So, I’m not winning contests, my book hasn’t generated any interest amongst literary agents, and I haven’t been published in a major periodical since law school. And yet, I still write. Why? For now, I’m lumped into the same category as the midwestern women who write short stories about the adventures their cats have in their dreams and demented home social scientists who are writing manifestos about the dangers of processed foods and the radiation from cell phones. If it were any other endeavor, I would have long ago cast my implements into the same storage area that holds my long-unused rollerblades, golf clubs and Rock Band drums. But I don’t write because I want it to make me rich or pretty and I don’t write because I want it to make me famous. In the simplest terms, I write because I’ve got something to say, and I want people to listen.

Writing is a special form of catharsis. Writing is the best version of my voice. In its measured phrases, sentences and paragraphs, I speak as efficiently and exactly as I’d like to speak in person. You know that feeling you get after you’ve had a discussion and you think of the perfect thing to have said? Or in a verbal confrontation when you come up with the perfect comeback but it’s too late to fire it? That’s what writing can give you. A chance to say it just right. And for a child who had a serious speech impediment growing up, the kind that required countless hours of humiliating speech therapy to correct, the ability to say something that right means ever so much more. Imagine knowing what you’d like to say and then being physically unable to say it. Imagine everyone around you looking at you with pity and disdain because you’ve been stricken dumb by your own mind. And then imagine what you might say when you finally found your voice. Imagine how you might never want to stop saying things at all.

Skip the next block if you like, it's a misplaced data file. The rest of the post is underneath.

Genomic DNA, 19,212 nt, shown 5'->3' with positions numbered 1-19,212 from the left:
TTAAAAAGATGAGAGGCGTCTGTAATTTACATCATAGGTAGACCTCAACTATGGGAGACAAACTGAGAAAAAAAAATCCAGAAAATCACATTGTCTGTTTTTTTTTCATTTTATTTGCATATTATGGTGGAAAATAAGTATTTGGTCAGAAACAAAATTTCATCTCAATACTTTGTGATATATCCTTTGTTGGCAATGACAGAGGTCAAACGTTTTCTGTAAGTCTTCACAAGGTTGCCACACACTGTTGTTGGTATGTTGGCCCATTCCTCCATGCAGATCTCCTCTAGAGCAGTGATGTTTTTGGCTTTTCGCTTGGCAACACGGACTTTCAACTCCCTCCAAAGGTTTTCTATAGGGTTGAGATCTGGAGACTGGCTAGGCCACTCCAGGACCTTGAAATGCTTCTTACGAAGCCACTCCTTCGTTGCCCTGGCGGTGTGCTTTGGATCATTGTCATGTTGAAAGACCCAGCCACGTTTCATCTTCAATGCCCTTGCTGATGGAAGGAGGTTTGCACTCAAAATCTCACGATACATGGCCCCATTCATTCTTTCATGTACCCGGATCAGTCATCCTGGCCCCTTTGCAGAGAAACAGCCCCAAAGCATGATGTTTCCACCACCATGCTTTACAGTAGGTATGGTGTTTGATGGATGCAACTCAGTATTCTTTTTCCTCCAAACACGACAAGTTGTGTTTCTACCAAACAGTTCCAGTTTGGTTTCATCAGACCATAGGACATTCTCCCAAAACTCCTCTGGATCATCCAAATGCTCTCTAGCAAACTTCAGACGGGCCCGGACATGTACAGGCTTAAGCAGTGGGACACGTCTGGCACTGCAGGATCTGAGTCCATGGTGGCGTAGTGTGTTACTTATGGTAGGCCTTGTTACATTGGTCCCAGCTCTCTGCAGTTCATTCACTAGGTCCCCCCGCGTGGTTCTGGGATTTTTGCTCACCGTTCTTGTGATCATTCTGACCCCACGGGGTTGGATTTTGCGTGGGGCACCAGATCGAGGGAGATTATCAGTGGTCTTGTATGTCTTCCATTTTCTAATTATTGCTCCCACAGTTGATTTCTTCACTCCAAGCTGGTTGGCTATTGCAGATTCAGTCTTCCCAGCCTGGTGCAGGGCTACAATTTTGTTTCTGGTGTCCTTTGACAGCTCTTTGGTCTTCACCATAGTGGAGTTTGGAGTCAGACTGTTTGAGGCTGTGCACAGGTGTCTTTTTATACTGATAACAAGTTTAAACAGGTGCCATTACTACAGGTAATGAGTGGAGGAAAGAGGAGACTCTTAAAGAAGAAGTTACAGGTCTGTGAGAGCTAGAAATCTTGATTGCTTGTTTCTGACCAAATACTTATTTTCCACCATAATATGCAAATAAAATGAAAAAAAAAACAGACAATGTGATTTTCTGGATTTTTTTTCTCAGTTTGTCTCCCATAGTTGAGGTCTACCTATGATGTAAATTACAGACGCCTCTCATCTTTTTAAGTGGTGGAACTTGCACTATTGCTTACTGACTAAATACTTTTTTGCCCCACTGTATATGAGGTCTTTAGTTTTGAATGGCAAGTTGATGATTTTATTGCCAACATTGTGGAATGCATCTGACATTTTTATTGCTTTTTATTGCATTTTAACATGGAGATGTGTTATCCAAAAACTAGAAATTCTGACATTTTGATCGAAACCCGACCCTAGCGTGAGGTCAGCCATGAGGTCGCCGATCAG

Writing is a chance to inspire and entertain; each purpose with equal value. Writing is permanent and tangible. Writing endures. Writing is a snapshot of your mind, much like a portrait is of your body, and I’m sure you’ll agree that each can be equally embarrassing if you look far back enough. I try to hide my first stabs at writing as far away as I do pictures from high school and college. But the essays I write are the very first thing that I have ever done of which I am truly proud. I can look back, read some of the things I’ve written and be in complete and utter disbelief that I wrote them. I don’t want to change or improve them. I’m happy with them just the way they are. And contentment, for me, has always been in short supply.